Labor Day is sad for many reasons (kids going back to school is not one of the reasons), because it does signal the unofficial end of summer, and the transition to fall begins. For Saratoga fans, it’s goodbye until next July and with that, the familiar recourse of extending the season begins. There are many reasons for an extension of the 40 day meet. One, is that it has been done before, going from 24 to 36 to 40. Two, is that it makes NYRA lots of money and that is important, because NYRA usually has an operating deficit every year. If not for slot revenue, there would be serious economic issues facing NYRA, but the slots have stemmed the tide to a degree. Extending the meet would probably help offset the red ink that will surely be there during the upcoming Belmont and Aqueduct meets.
All that said, an extension is not the answer and is not a great idea. The fans love Saratoga, the local restaurants and bars love Saratoga, and for the most part, even the police and city love what horse racing brings to the area. What one fails to realize is that there is tremendous overhead with the Saratoga meet. NYRA is headquartered in Ozone Park, Queens. For seven or eight weeks, the staff has to relocate to Saratoga, leaving their families and their normal life on hold for the most of the summer. If you’re an employee of NYRA, I don’t think a vacation request for the first week of August is granted. One might say big deal, but these are people working for a living just like you and I , and what’s fun and games for us, is not necessarily the case for them. Forty days for them is likely more than enough.
That leads to the most important element, the horsemen and women, the owners, trainers, and everybody else that is connected to a stable of horses. Most trainers love the meet, most have houses here, most enjoy it here, but they are glad to see the meet end. Lukas is based at Churchill Downs and he says that after 40 days, it’s time to go back home. Think of the enormous costs associated with vanning or flying an entire stable of horses from one track to Saratoga. It certainly isn’t cheap, and an extension would likely lessen the quality. Horse racing is the major league sport in this area and why water it down for another eight to ten days?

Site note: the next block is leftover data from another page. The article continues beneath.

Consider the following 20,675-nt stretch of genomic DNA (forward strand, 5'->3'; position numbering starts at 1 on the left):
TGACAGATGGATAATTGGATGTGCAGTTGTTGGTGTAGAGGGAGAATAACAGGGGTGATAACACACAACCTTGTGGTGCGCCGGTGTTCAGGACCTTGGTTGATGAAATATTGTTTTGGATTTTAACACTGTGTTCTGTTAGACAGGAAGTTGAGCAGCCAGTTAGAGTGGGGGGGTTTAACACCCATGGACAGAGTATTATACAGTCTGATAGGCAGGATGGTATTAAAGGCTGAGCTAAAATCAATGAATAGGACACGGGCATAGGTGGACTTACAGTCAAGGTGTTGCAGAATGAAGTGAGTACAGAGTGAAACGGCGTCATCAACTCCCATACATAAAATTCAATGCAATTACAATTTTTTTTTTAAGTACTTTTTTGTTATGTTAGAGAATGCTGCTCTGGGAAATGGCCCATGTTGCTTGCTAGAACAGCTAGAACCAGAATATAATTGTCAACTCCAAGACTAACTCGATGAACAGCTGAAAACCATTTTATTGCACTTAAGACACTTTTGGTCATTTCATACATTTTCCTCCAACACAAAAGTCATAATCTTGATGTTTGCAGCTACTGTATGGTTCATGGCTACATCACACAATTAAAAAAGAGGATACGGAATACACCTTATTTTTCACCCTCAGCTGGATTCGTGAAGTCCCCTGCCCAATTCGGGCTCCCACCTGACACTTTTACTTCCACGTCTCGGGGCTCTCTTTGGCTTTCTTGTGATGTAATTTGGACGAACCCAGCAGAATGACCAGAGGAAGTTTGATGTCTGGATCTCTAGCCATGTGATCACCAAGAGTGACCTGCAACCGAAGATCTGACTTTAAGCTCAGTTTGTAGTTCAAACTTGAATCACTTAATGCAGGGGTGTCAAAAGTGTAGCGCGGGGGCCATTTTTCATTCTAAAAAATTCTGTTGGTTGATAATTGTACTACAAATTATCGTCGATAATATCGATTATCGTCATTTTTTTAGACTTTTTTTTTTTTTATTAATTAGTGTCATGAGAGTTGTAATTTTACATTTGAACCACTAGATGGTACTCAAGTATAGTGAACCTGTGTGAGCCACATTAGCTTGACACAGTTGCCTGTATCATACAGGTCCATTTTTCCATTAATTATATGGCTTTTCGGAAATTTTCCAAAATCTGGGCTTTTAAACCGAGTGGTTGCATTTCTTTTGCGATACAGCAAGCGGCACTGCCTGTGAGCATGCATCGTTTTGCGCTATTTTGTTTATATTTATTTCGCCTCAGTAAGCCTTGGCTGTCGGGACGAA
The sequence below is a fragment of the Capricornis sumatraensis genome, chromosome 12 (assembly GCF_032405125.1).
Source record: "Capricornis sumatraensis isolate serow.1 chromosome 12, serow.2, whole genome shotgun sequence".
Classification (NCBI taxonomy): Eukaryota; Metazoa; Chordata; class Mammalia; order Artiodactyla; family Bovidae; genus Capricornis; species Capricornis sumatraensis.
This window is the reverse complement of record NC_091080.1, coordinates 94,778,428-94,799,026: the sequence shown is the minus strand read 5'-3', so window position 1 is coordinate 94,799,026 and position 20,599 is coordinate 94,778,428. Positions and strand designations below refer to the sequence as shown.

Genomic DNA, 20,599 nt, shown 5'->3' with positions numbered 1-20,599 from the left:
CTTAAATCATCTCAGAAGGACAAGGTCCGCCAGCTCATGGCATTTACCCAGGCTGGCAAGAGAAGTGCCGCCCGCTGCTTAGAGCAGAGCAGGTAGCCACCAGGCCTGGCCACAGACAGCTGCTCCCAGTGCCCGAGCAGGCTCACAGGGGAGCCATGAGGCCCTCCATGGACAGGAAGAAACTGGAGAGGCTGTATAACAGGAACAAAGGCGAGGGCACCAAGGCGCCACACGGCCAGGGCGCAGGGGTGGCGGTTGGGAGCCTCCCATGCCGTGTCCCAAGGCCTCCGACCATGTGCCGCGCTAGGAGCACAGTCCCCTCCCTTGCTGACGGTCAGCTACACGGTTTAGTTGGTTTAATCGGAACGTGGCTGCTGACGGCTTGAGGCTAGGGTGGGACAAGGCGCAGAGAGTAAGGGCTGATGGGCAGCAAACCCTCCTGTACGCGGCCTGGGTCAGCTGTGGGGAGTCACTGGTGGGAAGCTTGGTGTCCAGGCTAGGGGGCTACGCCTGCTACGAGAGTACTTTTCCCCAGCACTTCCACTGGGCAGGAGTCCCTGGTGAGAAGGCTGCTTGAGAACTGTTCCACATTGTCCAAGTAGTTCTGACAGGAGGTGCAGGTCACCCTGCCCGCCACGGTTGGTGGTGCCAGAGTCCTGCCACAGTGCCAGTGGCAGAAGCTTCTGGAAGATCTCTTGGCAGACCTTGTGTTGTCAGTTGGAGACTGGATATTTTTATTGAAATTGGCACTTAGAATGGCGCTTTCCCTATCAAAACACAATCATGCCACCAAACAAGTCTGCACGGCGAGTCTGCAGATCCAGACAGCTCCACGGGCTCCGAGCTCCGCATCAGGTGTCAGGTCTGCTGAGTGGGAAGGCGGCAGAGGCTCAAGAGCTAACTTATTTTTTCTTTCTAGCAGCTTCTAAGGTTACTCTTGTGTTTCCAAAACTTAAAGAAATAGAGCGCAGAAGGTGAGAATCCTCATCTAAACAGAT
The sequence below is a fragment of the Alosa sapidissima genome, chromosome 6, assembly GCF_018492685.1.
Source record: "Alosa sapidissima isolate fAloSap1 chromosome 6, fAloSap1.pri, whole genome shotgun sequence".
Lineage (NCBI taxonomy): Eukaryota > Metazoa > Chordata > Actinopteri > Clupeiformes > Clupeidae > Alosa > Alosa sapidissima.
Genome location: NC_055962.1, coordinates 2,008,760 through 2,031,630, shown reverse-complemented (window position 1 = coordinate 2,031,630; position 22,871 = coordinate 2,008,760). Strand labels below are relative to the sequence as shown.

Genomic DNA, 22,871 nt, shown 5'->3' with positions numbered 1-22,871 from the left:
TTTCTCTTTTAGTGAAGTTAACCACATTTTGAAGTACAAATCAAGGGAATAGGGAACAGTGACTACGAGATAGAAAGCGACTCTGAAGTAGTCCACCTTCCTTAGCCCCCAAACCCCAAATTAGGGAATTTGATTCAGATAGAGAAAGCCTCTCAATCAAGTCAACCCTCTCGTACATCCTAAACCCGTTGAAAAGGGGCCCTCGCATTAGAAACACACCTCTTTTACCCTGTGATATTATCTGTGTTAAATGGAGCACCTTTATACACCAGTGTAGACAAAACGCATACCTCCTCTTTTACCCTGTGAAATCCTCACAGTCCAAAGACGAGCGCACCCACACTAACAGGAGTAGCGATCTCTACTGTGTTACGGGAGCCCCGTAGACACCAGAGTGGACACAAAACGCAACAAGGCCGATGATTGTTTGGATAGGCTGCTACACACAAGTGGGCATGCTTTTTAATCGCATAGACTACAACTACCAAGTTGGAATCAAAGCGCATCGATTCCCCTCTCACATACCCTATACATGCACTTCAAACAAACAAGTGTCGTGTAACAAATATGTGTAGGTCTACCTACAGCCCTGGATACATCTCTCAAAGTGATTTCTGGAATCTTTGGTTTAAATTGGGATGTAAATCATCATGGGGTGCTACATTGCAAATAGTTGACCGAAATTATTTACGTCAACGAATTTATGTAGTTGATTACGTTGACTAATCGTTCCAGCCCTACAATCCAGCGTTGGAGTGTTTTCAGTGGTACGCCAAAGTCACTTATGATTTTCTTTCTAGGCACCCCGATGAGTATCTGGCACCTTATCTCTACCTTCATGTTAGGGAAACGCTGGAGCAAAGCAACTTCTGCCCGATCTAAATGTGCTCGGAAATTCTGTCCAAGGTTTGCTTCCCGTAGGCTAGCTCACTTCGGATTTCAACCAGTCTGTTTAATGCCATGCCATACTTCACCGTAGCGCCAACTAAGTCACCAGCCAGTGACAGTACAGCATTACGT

There is another theory as well. When I was a distance runner in college, we did countless workouts on the track (in many ways I can relate to a horse because of the love or hate of oval running surfaces). One of my teammates—-the late, great John Trowse—always used to say that you should leave the track knowing you could do more, that it would motivate you to greatness the next time. I think this can be applied to Saratoga. Forty days is perfect. It makes you plan, it makes you take the time to organize and it leaves you wanting and knowing you want more. An extension may bring more total people, but less each day. Why do that? The NFL is the most popular and watched sport in the United States. They play 16 regular season games. Why is it the most watched? Because they play 16 games. The league leaves its fans wanting more and they know that and they love that. The Spa should have that same effect.
Why ruin a great thing? 2013 was one of the better years at Saratoga in recent memory, so if it ain’t broke don’t fix it. New NYRA CEO Christopher Kay did not address an extension which I applaud because it indicates to me that he likes it the way it is and 40 will remain 40.
And, remember, Kay lives in New York.